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The Best Games With Female Protagonists Of 2021

Though once dominated by male leads, a growing number of video games have pivoted to feature a diverse range of female protagonists in recent years. From the polarizing revenge story of "The Last of Us 2" to the thoughtful exploration of relationships and mental health issues in "Celeste," the last decade has produced a wealth of important gaming characters. Both indie and AAA developers have begun to acknowledge the rise of the lady gamer and the importance of highlighting different perspectives and identities.

Despite the many games delayed by the coronavirus, 2021 managed to continue this trend and deliver a memorable, if modest, lineup of new female main characters. These enterprising women find themselves in a variety of genres, careers, and environments. While, on the surface, each title presents different challenges, they share several common threads. This was a year about self-reflection, finding new ways to connect, and overcoming obstacles. To build a brighter future, you must first let go of the damaging beliefs of the past — a message each leading lady drives home in a unique way. Here are the best games with female protagonists that rose out of 2021.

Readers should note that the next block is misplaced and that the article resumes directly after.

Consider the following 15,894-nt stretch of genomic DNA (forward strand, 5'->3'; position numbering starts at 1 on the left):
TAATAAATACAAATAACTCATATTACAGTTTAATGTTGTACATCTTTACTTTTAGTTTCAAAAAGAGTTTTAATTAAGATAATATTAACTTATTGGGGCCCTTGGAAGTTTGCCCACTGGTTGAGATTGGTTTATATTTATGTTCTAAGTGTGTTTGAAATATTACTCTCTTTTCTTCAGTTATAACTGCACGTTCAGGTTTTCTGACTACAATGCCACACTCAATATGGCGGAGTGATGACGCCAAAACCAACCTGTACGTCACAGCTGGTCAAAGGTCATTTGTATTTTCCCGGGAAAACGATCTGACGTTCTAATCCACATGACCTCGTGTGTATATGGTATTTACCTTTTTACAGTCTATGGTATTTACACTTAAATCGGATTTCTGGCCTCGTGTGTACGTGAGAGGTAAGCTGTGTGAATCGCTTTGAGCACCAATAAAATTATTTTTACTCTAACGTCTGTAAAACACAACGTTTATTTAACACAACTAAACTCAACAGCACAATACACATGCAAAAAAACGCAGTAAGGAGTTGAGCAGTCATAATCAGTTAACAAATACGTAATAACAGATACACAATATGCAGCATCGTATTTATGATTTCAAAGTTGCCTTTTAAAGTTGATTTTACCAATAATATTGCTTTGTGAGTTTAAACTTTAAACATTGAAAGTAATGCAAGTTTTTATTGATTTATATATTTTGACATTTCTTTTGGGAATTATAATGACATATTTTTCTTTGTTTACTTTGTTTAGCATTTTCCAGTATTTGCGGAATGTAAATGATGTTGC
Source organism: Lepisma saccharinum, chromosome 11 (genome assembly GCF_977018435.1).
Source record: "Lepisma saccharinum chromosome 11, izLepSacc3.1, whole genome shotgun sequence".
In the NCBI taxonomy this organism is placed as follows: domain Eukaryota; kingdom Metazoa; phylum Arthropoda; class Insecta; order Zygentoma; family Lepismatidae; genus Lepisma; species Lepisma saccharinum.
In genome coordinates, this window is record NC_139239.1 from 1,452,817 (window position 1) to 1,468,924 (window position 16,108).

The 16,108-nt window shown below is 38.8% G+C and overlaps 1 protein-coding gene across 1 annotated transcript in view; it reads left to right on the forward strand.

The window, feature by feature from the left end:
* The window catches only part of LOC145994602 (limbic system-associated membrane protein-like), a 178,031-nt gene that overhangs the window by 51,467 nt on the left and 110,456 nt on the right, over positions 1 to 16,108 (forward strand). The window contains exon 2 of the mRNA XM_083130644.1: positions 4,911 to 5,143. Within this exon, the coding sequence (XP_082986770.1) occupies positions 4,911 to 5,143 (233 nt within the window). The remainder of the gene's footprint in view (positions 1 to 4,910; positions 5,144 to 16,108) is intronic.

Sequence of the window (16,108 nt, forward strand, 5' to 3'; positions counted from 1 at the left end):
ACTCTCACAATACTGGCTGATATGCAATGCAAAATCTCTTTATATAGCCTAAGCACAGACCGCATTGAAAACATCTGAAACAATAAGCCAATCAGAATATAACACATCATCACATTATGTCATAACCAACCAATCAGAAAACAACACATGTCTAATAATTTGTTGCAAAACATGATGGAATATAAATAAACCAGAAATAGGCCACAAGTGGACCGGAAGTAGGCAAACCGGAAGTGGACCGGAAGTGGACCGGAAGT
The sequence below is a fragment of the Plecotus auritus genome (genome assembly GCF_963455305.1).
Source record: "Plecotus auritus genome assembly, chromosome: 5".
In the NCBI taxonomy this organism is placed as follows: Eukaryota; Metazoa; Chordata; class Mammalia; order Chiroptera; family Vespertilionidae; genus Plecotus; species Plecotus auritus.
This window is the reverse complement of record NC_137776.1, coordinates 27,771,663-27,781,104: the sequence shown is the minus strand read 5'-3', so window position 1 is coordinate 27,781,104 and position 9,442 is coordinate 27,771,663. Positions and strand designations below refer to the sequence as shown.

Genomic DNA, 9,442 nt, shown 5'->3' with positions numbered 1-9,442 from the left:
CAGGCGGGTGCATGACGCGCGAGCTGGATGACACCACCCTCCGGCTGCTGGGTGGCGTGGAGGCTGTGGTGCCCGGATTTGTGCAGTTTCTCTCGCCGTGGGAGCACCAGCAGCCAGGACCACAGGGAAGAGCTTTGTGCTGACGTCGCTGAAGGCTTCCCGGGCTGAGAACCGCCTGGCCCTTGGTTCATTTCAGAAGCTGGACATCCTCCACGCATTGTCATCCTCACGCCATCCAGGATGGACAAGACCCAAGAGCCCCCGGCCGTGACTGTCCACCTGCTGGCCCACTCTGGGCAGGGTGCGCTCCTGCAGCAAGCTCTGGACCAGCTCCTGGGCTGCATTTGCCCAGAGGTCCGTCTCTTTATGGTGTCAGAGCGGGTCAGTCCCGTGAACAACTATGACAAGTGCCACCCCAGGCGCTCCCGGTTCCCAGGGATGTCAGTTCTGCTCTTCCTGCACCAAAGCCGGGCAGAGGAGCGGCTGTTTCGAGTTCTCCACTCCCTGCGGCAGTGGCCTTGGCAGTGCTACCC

5. Life is Strange: True Colors

The "Life is Strange" series tells the stories of highly relatable, "everyday heroes" who find themselves in possession of unique, supernatural abilities. "Life is Strange: True Colors" continued this trend in 2021 with the introduction of Alex Chen, a young woman who wields the "psychic power of Empathy." Part blessing, part curse, Alex can manipulate and experience the emotions of those around her, a skill she uses to the unravel the mystery of her brother's murder after moving to Haven Springs, Colorado.